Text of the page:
- In Among Others, Mori goes to live with her father after she and her sister have a fight with their mother that ends with the sister dead and Mori seriously injured. After Mori's mother finds out where she's gone, she starts sending Mori old family photos with Mori burned out of them. Since Mori's mother is a witch, there's more to this than just an expression of her feelings.
- Zigzagged, inverted, then zigzagged some more hilariously in an episode of Seinfeld. George sees a family photo in his boss's office and notices himself in the background of it. He then remembers that he had met his boss long ago before he started working there. He was at the beach and when he came in from swimming, he noticed that all his stuff was gone. He accused the family who had set up next to him of stealing it and threw their boom box into the ocean as revenge. It was then that he noticed all his stuff was out in the ocean too. It wasn't stolen after all, the tide had merely washed it out. The father of the family (who is now his boss) angrily demanded George replace the boom box, but George gave him a fake name and address to avoid having to pay. Present-day George is now terrified that it's only a matter of time before his boss looks at that photo, recognizes him, and fires him over what happened that day. He steals the photo and takes it to a photo lab to have himself airbushed out, but the photo lab mistakenly airbrushes out his boss instead. Apparently, due to past-George's full head of hair, the employee didn't recognize him in the photo and thought his boss was George due to them both being bald. George makes them fix their mistake, but when it comes back, his boss is now a cartoonish drawing since they don't have another photo of him to edit in. George then stages a fake cancer screening at his office in order to get another photo of his boss with his shirt off to match the original. With the photo finally to his liking, George sneaks it back into his boss's office. The next time George is called into his boss's office, the photo happens to come up and George's boss tells him all about the day he and his family went to the beach and they screwed with this dumb, fat loser by throwing all his stuff into the ocean while he was out swimming. George becomes enraged and declares that he was the fat loser, and was in the photo but stole it and had himself airbrushed out. Turns out, his boss also didn't recognize him in the photo because of his past self's full head of hair, meaning George's entire quest to have himself airbrushed out was pointless.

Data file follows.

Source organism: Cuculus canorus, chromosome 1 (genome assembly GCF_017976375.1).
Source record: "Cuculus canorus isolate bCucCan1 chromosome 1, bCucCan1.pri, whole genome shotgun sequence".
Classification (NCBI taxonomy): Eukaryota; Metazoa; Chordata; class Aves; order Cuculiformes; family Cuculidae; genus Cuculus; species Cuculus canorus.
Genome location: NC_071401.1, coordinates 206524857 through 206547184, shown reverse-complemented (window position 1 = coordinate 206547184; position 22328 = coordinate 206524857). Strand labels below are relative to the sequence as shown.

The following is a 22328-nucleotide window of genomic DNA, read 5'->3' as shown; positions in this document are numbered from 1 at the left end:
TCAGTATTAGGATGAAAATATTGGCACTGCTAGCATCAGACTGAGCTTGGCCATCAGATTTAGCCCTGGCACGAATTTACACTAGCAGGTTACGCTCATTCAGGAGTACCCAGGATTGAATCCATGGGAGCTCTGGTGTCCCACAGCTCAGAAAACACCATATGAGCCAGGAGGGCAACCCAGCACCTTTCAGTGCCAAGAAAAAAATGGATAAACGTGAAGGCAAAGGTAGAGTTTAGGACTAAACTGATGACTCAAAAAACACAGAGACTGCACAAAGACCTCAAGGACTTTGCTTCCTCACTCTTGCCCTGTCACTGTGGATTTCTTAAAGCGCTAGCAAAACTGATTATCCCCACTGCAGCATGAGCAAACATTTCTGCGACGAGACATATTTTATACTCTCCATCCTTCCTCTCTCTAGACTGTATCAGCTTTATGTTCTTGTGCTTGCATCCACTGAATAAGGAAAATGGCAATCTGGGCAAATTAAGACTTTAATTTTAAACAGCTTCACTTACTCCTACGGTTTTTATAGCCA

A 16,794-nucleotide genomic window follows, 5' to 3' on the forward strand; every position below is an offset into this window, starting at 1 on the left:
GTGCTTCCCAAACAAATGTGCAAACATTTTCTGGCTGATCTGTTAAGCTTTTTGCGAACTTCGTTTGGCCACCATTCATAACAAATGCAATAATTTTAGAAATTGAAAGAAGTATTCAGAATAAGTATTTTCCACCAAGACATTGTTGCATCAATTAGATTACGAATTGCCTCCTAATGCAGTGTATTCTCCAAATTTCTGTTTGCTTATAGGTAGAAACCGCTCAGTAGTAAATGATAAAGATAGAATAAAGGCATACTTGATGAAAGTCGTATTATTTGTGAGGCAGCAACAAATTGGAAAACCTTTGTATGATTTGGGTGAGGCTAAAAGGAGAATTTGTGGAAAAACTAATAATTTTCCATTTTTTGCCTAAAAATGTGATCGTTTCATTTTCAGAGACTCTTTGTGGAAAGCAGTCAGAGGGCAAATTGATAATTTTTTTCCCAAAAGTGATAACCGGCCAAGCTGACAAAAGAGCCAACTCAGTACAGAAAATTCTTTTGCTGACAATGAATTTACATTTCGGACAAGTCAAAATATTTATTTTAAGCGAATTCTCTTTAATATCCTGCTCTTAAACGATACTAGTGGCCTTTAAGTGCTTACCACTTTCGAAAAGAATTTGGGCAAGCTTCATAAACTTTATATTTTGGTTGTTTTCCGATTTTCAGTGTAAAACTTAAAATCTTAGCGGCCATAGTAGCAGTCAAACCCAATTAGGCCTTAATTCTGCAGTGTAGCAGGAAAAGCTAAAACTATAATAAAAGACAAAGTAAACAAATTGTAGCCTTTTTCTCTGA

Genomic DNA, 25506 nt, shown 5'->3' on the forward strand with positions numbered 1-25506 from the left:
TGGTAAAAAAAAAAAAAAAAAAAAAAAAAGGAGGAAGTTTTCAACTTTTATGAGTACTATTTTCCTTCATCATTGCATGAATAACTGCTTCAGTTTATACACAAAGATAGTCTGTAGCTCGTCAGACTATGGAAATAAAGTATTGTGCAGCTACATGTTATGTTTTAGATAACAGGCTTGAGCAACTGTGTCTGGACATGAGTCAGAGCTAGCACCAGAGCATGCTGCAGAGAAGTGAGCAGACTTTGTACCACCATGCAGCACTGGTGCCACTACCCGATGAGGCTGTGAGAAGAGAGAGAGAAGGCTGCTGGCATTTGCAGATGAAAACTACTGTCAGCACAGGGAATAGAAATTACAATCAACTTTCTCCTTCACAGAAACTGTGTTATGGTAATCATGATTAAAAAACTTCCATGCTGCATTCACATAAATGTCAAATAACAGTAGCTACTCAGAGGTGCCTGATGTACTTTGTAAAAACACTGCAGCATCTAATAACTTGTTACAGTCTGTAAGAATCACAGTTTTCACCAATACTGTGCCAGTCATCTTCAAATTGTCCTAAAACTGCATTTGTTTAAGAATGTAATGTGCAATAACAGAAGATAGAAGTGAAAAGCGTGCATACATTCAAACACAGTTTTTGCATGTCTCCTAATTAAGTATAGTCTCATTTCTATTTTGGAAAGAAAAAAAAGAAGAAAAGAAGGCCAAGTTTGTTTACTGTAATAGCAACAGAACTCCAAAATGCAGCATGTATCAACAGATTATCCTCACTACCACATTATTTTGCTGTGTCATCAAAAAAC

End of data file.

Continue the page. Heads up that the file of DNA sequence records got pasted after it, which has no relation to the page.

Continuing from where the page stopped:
- In the finale of The Shield, after Vic has betrayed Ronnie and an on-the-run Shane has committed murder-suicide with his family, we see Vic putting a photo on his new desk that just shows him with Curtis "Lem" Lemansky, the only member of the team that he didn't betray or didn't betray him. The photo originally showed all four of the team together, but Ronnie and Shane were cut out.
- The X-Files episode "Eve" ends with a rather horrifying inversion of the traditional "remove spouse, leave the children": Mrs Reardon rips up a family photo and burns the half that shows her daughter. Little Cindy Reardon killed her own dad.
- A fourth character was originally planned for LucasArts' The Dig, and the game's box art was originally drawn with four characters in space suits, but when the fourth character was dropped, the box art was altered to show only three characters - though the cover of the novelization in audio book format still shows the old four-character version.